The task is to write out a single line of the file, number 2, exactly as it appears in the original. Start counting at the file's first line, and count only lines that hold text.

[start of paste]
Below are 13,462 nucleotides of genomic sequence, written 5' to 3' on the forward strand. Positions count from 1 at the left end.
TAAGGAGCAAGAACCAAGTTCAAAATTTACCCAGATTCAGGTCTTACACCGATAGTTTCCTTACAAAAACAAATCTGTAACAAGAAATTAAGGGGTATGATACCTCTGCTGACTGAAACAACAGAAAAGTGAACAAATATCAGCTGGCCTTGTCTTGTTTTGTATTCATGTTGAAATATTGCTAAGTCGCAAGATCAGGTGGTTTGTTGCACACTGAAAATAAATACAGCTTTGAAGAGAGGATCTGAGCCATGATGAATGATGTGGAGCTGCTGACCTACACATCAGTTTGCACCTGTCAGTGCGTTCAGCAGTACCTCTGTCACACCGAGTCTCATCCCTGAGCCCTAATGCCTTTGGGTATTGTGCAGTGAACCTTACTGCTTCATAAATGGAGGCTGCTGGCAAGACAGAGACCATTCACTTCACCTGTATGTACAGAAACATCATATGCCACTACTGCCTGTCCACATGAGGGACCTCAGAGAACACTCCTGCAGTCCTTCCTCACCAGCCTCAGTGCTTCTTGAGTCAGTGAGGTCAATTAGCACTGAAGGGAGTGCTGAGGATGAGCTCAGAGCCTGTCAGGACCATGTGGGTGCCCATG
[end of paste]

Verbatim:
TAAGGAGCAAGAACCAAGTTCAAAATTTACCCAGATTCAGGTCTTACACCGATAGTTTCCTTACAAAAACAAATCTGTAACAAGAAATTAAGGGGTATGATACCTCTGCTGACTGAAACAACAGAAAAGTGAACAAATATCAGCTGGCCTTGTCTTGTTTTGTATTCATGTTGAAATATTGCTAAGTCGCAAGATCAGGTGGTTTGTTGCACACTGAAAATAAATACAGCTTTGAAGAGAGGATCTGAGCCATGATGAATGATGTGGAGCTGCTGACCTACACATCAGTTTGCACCTGTCAGTGCGTTCAGCAGTACCTCTGTCACACCGAGTCTCATCCCTGAGCCCTAATGCCTTTGGGTATTGTGCAGTGAACCTTACTGCTTCATAAATGGAGGCTGCTGGCAAGACAGAGACCATTCACTTCACCTGTATGTACAGAAACATCATATGCCACTACTGCCTGTCCACATGAGGGACCTCAGAGAACACTCCTGCAGTCCTTCCTCACCAGCCTCAGTGCTTCTTGAGTCAGTGAGGTCAATTAGCACTGAAGGGAGTGCTGAGGATGAGCTCAGAGCCTGTCAGGACCATGTGGGTGCCCATG